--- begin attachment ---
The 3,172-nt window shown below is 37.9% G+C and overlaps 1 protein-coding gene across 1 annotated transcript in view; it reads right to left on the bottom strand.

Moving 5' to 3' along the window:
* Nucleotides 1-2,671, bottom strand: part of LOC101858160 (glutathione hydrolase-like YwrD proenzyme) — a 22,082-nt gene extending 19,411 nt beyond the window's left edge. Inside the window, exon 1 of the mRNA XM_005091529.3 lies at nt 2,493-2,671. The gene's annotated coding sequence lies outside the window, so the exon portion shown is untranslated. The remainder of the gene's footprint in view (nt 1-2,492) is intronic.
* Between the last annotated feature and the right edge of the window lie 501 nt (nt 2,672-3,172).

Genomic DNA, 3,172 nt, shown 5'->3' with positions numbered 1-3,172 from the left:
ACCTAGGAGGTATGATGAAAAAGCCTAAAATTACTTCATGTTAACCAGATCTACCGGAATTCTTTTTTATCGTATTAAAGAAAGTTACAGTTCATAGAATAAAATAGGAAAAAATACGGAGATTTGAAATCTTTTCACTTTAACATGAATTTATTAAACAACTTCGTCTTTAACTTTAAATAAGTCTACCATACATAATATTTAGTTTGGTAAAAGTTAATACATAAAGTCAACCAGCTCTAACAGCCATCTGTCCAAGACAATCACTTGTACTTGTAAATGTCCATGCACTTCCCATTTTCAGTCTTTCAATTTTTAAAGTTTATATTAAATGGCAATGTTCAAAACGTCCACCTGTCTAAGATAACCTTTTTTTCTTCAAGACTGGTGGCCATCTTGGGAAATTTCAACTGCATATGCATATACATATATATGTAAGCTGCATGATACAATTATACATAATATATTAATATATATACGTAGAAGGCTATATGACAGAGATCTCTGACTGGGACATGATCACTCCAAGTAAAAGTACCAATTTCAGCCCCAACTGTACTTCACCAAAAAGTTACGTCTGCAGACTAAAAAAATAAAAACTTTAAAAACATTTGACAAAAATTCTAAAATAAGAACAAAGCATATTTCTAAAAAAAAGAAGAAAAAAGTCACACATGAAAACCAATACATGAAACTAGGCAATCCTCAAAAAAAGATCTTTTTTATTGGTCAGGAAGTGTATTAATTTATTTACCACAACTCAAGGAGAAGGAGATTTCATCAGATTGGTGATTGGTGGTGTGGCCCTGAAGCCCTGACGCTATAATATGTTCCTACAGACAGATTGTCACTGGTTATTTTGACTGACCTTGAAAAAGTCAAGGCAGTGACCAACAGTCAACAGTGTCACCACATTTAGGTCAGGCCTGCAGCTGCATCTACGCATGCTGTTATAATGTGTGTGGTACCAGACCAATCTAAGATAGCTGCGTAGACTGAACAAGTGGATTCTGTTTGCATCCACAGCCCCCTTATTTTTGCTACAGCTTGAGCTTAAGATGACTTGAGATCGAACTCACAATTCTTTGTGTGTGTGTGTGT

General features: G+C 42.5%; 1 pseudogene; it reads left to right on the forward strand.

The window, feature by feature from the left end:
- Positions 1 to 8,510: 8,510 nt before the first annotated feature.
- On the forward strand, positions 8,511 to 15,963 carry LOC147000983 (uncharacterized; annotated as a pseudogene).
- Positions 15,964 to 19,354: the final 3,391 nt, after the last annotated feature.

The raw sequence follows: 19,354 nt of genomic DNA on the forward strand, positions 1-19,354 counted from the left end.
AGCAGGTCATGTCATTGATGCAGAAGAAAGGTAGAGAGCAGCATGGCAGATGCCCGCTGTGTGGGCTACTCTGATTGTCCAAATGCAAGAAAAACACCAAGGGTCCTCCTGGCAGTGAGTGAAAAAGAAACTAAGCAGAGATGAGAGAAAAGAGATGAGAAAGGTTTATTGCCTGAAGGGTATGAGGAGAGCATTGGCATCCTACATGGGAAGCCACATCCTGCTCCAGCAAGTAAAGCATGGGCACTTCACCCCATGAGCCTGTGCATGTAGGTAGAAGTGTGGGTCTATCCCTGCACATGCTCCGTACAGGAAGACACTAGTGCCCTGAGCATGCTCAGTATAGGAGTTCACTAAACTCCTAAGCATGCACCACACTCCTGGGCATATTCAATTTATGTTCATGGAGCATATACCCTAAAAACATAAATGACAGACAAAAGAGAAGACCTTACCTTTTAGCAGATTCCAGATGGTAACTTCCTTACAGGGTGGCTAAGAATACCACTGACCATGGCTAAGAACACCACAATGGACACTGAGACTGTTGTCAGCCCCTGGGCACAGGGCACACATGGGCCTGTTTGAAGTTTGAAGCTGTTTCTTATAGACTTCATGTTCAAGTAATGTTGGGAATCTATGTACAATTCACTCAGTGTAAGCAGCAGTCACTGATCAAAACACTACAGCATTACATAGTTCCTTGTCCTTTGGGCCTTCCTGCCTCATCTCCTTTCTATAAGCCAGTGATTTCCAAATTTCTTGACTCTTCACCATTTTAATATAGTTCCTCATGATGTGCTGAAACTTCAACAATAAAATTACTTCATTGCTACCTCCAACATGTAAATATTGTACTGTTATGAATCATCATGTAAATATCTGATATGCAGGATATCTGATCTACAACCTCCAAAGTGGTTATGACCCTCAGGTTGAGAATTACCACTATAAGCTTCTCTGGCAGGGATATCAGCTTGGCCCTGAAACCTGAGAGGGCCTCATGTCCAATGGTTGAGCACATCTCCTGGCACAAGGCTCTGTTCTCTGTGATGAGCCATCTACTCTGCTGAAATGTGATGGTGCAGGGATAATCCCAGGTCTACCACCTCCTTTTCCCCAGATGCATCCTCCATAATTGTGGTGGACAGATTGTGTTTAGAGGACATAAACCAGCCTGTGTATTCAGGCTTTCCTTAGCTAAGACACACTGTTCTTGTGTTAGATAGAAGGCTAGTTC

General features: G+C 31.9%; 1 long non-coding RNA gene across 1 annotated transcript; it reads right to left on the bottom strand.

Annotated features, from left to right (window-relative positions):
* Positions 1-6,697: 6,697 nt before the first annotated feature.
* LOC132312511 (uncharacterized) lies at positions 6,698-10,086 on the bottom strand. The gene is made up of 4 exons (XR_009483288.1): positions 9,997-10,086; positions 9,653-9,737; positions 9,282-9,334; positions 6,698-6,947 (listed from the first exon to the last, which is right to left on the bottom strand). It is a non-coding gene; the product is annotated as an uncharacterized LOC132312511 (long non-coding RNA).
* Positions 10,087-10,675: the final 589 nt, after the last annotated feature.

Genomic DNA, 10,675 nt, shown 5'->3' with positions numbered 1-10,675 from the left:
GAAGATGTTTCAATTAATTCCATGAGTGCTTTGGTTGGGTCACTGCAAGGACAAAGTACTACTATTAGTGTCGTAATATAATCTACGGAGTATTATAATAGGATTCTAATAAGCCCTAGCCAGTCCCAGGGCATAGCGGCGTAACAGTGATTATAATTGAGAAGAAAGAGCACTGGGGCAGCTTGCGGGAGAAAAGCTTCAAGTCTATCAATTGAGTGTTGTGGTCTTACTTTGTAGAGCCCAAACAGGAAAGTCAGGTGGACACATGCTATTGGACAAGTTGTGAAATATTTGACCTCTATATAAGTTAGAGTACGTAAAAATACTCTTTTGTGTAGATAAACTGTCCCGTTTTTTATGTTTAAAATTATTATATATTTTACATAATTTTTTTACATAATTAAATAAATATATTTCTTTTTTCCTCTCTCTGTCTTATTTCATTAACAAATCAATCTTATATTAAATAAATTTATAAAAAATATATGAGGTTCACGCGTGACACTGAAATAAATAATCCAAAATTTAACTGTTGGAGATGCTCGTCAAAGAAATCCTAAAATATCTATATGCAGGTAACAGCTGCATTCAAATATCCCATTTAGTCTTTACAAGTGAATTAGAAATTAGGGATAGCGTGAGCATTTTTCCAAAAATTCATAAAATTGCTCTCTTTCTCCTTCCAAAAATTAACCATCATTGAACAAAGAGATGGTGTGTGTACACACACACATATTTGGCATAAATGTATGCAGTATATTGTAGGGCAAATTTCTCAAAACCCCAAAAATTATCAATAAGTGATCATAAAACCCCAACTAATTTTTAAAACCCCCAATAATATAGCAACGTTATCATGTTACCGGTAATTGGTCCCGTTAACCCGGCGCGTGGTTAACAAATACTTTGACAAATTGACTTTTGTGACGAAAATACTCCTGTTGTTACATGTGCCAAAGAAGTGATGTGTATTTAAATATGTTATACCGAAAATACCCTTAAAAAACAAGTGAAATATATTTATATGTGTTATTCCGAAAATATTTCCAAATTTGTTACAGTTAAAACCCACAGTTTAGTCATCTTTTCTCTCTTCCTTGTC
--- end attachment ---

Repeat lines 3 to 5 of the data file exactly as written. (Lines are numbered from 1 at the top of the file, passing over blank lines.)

* Nucleotides 1-2,671, bottom strand: part of LOC101858160 (glutathione hydrolase-like YwrD proenzyme) — a 22,082-nt gene extending 19,411 nt beyond the window's left edge. Inside the window, exon 1 of the mRNA XM_005091529.3 lies at nt 2,493-2,671. The gene's annotated coding sequence lies outside the window, so the exon portion shown is untranslated. The remainder of the gene's footprint in view (nt 1-2,492) is intronic.
* Between the last annotated feature and the right edge of the window lie 501 nt (nt 2,672-3,172).

Genomic DNA, 3,172 nt, shown 5'->3' with positions numbered 1-3,172 from the left: